The key to it, is that it only increases the resistance to sideways movement, without interfering with the effective mass of the arm, or the vertical swing movement that needs to stay light to track warps. I played some warped records with this mod, and they played just as well as without the mod, except they sounded better.

I have a pretty good analog setup now, but I can say without reservation, that this mod made my rig sound better than any analog rig that I have ever heard in my life. I have never heard a Rockport.

Stabilizing the arm against unwanted lateral deflection increases the information retrieval and dynamics by a very large percentage. If your arm is not set up like a Rega style arm, then you can glue a 1 ounce long rod across the top of the bearing housing(sideways) like a tightrope-walker's balance pole. Use lead if you can, it won't ring. You don't have to do any permanent changes to your arm that might wreck its resale value to try this out. If it has anywhere near the effect on your system as it had on mine, you won't be taking it off.

It may come close to the movement of your cueing lever, so make sure you have clearance to use it. Mine was close, and I have to come in from the side now to use the lever, at the end of a record. That is fine with me! This was a major, major improvement in the sound of my rig. It is staying permanently. As in "forever".

If you are a little tweak-oriented, and not afraid to do stuff like this. You should try it. It will knock you over.
Has anyone tried and listened to differences. I would prefer to use tungsten bullet weights instead of lead due to toxity of the latter.

Any sound difference?

Hi guys.
It's been a long time, and I've been away from the site.

I'm happy that some of you are finding out what this mod can bring to your music.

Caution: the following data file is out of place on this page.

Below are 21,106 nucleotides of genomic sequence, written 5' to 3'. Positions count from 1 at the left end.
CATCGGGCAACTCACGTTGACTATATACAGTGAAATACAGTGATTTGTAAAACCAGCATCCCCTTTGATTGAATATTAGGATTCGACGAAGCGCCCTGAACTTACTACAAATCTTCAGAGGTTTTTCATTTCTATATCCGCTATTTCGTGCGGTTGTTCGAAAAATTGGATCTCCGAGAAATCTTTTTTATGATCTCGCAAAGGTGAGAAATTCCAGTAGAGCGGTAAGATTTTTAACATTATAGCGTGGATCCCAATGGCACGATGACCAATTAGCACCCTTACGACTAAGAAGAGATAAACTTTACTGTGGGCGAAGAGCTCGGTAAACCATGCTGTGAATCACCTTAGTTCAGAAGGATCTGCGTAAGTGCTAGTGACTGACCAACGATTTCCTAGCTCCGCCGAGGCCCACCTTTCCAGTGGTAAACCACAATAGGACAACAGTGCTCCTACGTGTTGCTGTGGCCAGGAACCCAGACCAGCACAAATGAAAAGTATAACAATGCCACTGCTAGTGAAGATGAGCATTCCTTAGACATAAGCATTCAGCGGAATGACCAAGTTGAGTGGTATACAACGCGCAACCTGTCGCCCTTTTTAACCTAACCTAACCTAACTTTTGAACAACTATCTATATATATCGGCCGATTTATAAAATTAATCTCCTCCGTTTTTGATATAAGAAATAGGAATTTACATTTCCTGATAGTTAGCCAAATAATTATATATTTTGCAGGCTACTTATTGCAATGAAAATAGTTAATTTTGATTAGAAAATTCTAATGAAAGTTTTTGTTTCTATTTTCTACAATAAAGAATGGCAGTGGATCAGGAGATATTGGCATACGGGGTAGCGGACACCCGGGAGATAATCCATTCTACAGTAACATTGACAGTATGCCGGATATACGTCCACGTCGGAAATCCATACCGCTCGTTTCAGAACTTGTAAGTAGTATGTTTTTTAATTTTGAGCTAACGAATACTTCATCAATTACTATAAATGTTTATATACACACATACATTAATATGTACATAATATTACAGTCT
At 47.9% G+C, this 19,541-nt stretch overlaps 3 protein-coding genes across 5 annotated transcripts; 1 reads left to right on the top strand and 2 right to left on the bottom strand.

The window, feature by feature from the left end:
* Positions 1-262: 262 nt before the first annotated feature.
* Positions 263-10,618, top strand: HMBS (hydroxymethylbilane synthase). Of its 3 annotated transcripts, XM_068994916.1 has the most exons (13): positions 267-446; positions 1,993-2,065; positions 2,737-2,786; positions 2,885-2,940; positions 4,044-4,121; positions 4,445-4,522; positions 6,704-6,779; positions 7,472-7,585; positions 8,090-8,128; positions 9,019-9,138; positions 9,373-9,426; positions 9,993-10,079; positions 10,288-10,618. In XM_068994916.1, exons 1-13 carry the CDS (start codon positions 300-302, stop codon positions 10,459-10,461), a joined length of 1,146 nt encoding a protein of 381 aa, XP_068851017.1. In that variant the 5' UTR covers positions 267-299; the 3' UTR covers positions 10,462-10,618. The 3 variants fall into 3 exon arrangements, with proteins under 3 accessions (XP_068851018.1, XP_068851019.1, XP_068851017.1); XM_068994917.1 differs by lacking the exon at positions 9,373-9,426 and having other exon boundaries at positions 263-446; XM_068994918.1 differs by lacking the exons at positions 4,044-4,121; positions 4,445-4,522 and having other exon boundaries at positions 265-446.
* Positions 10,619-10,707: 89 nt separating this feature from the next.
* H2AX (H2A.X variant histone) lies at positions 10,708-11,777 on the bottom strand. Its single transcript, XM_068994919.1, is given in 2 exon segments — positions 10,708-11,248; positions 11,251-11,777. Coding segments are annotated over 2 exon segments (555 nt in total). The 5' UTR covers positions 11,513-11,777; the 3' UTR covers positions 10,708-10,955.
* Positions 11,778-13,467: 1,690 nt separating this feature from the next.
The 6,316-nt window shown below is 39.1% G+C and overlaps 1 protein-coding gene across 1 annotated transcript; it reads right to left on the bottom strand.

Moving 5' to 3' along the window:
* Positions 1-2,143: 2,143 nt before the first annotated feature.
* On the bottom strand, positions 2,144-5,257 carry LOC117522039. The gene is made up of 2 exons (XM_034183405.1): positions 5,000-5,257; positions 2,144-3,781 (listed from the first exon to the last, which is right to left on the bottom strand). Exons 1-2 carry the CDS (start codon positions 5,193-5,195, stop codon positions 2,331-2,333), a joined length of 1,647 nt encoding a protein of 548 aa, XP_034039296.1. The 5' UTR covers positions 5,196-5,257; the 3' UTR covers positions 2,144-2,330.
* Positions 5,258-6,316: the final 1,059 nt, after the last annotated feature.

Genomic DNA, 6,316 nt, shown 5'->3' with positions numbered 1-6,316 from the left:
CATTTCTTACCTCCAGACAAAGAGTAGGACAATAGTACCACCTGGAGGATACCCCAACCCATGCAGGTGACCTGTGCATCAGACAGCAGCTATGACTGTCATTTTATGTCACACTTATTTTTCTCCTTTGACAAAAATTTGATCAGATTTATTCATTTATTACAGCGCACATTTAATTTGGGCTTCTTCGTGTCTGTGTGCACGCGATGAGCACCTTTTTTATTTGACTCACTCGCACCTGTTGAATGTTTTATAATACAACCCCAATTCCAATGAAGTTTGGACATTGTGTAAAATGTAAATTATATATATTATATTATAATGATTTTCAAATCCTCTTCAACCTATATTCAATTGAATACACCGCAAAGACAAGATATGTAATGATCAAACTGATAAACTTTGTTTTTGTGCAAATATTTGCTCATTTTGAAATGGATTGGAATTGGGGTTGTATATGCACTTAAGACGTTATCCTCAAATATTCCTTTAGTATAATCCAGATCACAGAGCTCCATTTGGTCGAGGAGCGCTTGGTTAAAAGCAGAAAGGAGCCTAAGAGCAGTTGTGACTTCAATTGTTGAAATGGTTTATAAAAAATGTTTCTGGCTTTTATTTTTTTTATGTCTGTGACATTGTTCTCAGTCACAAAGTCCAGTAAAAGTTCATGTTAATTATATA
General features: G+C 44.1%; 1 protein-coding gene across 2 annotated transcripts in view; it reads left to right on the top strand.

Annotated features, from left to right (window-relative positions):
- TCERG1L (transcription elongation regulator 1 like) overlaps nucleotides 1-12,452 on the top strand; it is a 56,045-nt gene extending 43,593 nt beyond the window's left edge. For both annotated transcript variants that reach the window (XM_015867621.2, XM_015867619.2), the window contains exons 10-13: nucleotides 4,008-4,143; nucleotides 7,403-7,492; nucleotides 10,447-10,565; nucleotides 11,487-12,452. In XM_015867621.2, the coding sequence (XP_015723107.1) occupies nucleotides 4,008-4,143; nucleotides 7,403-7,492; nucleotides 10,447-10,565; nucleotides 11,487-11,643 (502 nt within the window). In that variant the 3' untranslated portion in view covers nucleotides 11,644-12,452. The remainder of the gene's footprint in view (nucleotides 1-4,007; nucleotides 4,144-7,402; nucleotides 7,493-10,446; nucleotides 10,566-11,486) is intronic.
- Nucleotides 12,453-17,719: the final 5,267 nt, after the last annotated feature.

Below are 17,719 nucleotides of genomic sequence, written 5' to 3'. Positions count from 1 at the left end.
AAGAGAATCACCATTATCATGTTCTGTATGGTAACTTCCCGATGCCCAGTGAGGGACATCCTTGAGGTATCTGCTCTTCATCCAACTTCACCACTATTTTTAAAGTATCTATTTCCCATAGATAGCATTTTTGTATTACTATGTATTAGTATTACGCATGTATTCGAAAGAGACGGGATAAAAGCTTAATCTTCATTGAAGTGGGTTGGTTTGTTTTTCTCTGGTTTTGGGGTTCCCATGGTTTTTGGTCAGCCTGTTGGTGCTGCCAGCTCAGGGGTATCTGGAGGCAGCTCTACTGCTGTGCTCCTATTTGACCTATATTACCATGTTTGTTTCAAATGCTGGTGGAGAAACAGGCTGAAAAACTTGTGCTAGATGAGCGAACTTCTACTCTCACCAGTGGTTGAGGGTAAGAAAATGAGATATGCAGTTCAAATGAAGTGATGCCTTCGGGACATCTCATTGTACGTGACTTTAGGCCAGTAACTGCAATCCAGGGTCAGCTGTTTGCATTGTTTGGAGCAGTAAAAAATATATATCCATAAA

Regarding the Townshend with the silicone damping trough, yes the damping is having a similar effect but in a different way. That is probably why the effect of the mod wasn't as noticeable in that case. Being that the silicone trough is up at the headshell area on that TT, the stabilizing effects will be nearly immediate in that case, but not quite immediate. That is likely why the TWL mod was still giving some benefit, but not as much as usual.

I'm still getting a chuckle that after all these years, people are still finding out about this thing, and getting amazed by it.
It's a very simple application of basic tonearm design, that seems to have eluded the tonearm manufacturers even to this day.
Too bad I can't get rich off this idea. But, if people can enjoy better sound for next to nothing expended, I guess that is reward enough for me.

And yes, the tungsten weights or other types of weights will work just fine.
...that purposely increased lateral mass over vertical:

Still a great idea, though, to separate the two resonance frequencies, and lower the combined peak.
Oops; the last subject line was supposed to be something about an '80s-era arm...